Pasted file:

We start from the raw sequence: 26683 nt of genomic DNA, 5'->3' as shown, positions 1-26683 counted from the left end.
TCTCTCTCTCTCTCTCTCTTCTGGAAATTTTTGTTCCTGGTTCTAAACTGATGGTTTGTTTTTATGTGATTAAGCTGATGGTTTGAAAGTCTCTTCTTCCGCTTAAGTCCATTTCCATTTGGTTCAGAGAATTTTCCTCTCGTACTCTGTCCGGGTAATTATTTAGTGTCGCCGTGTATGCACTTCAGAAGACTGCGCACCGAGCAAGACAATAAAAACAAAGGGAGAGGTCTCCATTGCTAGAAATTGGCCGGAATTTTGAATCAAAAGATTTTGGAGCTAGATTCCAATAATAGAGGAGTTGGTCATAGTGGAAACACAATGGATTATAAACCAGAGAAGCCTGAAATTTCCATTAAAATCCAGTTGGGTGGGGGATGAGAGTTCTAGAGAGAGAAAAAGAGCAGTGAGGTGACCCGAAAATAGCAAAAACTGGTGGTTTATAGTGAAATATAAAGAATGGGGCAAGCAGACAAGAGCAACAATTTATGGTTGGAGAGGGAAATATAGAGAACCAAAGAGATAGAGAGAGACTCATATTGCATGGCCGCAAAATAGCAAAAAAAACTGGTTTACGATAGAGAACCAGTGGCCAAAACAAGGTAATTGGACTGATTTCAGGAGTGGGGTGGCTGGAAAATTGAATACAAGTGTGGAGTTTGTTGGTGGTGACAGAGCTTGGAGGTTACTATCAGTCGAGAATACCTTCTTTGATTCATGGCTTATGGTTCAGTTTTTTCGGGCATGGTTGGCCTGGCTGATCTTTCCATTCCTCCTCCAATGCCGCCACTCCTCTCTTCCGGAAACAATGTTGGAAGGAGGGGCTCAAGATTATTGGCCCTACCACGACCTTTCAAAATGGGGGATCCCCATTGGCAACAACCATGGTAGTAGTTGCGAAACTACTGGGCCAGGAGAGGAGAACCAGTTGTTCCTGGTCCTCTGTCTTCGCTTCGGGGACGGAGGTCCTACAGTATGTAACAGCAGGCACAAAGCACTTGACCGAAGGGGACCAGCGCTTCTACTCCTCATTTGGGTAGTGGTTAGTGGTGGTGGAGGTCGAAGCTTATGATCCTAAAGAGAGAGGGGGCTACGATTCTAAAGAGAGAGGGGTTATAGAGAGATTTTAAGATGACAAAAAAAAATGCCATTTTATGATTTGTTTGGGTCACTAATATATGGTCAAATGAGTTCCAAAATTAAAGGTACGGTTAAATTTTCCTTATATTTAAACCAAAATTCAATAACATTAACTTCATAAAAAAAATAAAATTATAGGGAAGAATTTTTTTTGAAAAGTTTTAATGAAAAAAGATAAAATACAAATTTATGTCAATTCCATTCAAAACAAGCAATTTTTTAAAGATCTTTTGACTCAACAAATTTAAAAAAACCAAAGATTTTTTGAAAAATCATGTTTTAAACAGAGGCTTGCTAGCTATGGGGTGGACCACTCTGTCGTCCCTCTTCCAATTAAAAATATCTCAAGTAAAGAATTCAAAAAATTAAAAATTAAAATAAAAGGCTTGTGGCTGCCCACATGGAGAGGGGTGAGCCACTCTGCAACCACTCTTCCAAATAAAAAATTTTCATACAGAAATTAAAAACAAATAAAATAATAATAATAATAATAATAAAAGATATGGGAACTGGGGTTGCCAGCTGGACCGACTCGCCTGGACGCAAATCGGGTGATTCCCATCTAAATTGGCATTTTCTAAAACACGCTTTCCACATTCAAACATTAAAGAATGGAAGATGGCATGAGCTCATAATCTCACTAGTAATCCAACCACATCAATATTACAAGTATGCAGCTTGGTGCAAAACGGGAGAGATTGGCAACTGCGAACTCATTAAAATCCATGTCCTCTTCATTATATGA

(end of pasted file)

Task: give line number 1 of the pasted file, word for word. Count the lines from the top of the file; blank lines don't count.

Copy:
We start from the raw sequence: 26683 nt of genomic DNA, 5'->3' as shown, positions 1-26683 counted from the left end.